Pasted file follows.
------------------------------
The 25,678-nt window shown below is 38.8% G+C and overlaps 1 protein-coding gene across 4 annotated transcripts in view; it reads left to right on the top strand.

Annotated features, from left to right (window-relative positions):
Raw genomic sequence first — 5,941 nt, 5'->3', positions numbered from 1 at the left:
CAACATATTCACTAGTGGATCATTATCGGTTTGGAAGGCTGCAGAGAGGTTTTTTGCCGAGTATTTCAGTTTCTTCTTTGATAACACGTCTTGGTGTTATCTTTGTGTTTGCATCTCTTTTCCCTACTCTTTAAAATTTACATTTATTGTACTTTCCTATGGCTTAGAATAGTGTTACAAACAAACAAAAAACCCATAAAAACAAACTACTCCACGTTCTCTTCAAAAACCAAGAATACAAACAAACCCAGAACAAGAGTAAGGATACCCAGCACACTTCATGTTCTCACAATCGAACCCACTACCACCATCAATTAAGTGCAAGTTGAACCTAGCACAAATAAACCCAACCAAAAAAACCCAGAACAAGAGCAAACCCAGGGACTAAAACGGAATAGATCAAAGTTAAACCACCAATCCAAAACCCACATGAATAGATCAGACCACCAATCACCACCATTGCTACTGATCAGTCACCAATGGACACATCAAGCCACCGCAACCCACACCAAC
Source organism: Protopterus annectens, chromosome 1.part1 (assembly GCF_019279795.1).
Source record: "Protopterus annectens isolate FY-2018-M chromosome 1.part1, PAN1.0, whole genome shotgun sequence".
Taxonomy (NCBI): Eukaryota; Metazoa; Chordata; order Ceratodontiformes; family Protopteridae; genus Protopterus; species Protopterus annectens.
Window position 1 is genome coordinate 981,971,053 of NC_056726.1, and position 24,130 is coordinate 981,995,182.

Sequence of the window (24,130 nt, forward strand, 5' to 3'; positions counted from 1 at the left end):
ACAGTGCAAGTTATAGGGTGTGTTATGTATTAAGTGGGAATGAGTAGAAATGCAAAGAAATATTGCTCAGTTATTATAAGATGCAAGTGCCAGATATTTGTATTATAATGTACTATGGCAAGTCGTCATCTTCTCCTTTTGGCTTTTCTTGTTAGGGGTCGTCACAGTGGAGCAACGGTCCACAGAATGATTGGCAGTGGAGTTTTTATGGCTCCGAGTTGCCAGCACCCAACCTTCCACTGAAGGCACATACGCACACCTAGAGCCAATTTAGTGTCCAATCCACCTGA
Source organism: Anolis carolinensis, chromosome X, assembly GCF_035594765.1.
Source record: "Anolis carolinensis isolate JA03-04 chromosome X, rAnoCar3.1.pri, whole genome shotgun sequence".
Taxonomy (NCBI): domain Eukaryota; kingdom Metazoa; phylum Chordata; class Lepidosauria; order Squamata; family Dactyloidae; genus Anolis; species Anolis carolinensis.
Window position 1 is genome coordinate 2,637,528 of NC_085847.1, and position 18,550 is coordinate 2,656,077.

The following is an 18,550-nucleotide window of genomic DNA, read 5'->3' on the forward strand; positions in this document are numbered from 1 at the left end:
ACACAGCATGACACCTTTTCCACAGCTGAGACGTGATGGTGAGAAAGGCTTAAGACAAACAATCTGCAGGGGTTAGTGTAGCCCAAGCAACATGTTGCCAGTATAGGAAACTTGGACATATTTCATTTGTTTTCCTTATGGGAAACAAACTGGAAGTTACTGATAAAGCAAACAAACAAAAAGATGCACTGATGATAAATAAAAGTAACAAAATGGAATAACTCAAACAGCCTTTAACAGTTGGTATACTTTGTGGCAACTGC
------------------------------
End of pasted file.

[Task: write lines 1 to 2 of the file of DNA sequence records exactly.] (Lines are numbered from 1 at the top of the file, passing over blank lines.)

The 25,678-nt window shown below is 38.8% G+C and overlaps 1 protein-coding gene across 4 annotated transcripts in view; it reads left to right on the top strand.

Annotated features, from left to right (window-relative positions):